I am certain you, like me, have seen videos of people confronting store clerks, yelling about having to wear masks or complaining about social distancing guidelines, even spitting at them in protest.  All of this, even though these are private businesses who have the right to set and enforce whatever guidelines they choose.  I know you’re aware of people in positions of power vehemently demanding that houses of worship start meeting again, defying everything that medical data and health experts are telling us. And even though these are not specifically directed at people of color, it’s important to recognize them for what they are: the vestiges of white supremacy and white privilege culture; a mindset of unquestioned entitlement, untethered exceptionalism, and unashamedly putting one’s self-interests over and above the common good.

As followers of Jesus Christ, we are called to hold accountable those who adopt this mindset.  We do this first by confronting our own preconceived biases and assumptions, so we may unlearn what we’ve come to know in order to learn something new and beautiful. Only then will we be able to show others what the apostle Paul calls “a more excellent way.”[4]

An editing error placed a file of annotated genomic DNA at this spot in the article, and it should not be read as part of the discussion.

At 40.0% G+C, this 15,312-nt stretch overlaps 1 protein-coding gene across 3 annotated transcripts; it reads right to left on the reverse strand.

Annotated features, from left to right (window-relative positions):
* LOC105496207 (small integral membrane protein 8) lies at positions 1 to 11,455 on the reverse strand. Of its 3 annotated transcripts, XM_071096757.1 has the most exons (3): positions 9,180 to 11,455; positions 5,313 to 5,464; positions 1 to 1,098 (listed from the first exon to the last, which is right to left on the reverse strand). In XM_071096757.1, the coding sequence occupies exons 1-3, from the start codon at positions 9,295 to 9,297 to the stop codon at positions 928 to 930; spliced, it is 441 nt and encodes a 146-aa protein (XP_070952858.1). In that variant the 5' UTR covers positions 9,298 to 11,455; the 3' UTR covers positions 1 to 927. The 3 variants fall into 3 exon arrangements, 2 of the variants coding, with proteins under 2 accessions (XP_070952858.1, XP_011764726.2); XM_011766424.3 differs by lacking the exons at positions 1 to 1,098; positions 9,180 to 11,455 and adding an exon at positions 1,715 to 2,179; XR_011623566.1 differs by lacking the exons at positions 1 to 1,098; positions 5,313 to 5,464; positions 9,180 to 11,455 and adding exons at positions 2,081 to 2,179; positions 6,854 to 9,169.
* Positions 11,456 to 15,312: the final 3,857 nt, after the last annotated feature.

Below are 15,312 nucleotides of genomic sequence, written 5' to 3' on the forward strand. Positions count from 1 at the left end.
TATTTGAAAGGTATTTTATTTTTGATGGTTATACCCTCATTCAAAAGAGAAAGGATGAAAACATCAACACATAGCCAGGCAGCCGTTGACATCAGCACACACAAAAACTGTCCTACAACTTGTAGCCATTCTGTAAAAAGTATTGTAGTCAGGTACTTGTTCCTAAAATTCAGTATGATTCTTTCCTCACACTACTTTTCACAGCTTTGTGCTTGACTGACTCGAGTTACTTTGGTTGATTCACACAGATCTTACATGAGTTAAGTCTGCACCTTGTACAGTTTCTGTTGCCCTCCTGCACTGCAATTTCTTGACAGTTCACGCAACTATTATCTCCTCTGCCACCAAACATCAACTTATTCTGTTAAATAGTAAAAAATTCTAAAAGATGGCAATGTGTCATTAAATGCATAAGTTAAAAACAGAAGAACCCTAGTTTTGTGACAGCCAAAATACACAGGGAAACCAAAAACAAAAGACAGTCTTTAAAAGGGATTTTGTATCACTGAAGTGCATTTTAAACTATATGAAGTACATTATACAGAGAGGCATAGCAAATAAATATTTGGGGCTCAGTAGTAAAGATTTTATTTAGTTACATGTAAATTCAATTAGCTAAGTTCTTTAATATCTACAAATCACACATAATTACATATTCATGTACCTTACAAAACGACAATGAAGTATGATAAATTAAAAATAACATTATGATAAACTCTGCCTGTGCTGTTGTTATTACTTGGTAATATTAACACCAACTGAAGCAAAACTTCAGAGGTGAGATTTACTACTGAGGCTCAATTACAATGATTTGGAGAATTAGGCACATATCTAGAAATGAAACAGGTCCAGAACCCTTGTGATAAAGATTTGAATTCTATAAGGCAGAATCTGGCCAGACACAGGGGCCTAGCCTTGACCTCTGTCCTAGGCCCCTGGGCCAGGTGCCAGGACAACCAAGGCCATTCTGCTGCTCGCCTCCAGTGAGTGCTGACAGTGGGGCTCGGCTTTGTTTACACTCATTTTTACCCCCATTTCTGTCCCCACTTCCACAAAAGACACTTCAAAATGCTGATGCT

In her article, Shavon writes: “We need each other in order to survive.  And this need is divinely orchestrated. This interconnectedness is biblical. We belong to each other because the God who has formed us has created us to belong to each other.”[5]

My friends, the community God longs for us to be, and the world God calls us to help build, is one that loves, one that carries, one that opens our hands, and one that lives accountably.  May this never be easy for us.  May we begin seeing and hearing those things we’ve conditioned ourselves not to.  May we trust God enough to say “You don’t treat people like that” when our voice needs to be spoken.  And may we encounter a deeper and more beautiful understanding of what it means to be connected.

In the name of God the Creator, Redeemer, and Sustainer, thanks be to God – and may all of God’s people say, AMEN!

[1] James 5:19-20 Common English Bible translation.
[4] 1 Corinthians 12:31